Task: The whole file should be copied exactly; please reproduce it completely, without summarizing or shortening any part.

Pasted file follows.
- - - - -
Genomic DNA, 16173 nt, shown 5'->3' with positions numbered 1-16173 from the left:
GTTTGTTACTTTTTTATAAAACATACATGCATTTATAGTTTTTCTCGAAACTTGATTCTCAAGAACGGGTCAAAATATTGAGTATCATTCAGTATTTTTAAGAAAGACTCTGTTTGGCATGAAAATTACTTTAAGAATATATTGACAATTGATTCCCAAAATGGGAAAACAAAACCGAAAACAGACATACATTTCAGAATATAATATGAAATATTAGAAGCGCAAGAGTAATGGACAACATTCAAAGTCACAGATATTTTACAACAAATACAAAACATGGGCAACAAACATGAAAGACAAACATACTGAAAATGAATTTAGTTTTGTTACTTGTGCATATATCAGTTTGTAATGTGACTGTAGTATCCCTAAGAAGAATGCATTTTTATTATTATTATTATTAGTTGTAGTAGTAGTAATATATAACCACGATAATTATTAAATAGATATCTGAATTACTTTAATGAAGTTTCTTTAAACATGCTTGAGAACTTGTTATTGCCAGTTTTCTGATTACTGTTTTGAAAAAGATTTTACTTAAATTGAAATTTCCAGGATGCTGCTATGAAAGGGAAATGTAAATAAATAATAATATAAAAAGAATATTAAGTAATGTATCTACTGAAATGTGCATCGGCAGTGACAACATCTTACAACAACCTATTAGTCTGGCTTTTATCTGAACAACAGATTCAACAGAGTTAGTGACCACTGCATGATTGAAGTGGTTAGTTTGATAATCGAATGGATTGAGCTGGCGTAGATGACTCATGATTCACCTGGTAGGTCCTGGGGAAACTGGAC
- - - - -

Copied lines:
Genomic DNA, 16173 nt, shown 5'->3' with positions numbered 1-16173 from the left:
GTTTGTTACTTTTTTATAAAACATACATGCATTTATAGTTTTTCTCGAAACTTGATTCTCAAGAACGGGTCAAAATATTGAGTATCATTCAGTATTTTTAAGAAAGACTCTGTTTGGCATGAAAATTACTTTAAGAATATATTGACAATTGATTCCCAAAATGGGAAAACAAAACCGAAAACAGACATACATTTCAGAATATAATATGAAATATTAGAAGCGCAAGAGTAATGGACAACATTCAAAGTCACAGATATTTTACAACAAATACAAAACATGGGCAACAAACATGAAAGACAAACATACTGAAAATGAATTTAGTTTTGTTACTTGTGCATATATCAGTTTGTAATGTGACTGTAGTATCCCTAAGAAGAATGCATTTTTATTATTATTATTATTAGTTGTAGTAGTAGTAATATATAACCACGATAATTATTAAATAGATATCTGAATTACTTTAATGAAGTTTCTTTAAACATGCTTGAGAACTTGTTATTGCCAGTTTTCTGATTACTGTTTTGAAAAAGATTTTACTTAAATTGAAATTTCCAGGATGCTGCTATGAAAGGGAAATGTAAATAAATAATAATATAAAAAGAATATTAAGTAATGTATCTACTGAAATGTGCATCGGCAGTGACAACATCTTACAACAACCTATTAGTCTGGCTTTTATCTGAACAACAGATTCAACAGAGTTAGTGACCACTGCATGATTGAAGTGGTTAGTTTGATAATCGAATGGATTGAGCTGGCGTAGATGACTCATGATTCACCTGGTAGGTCCTGGGGAAACTGGAC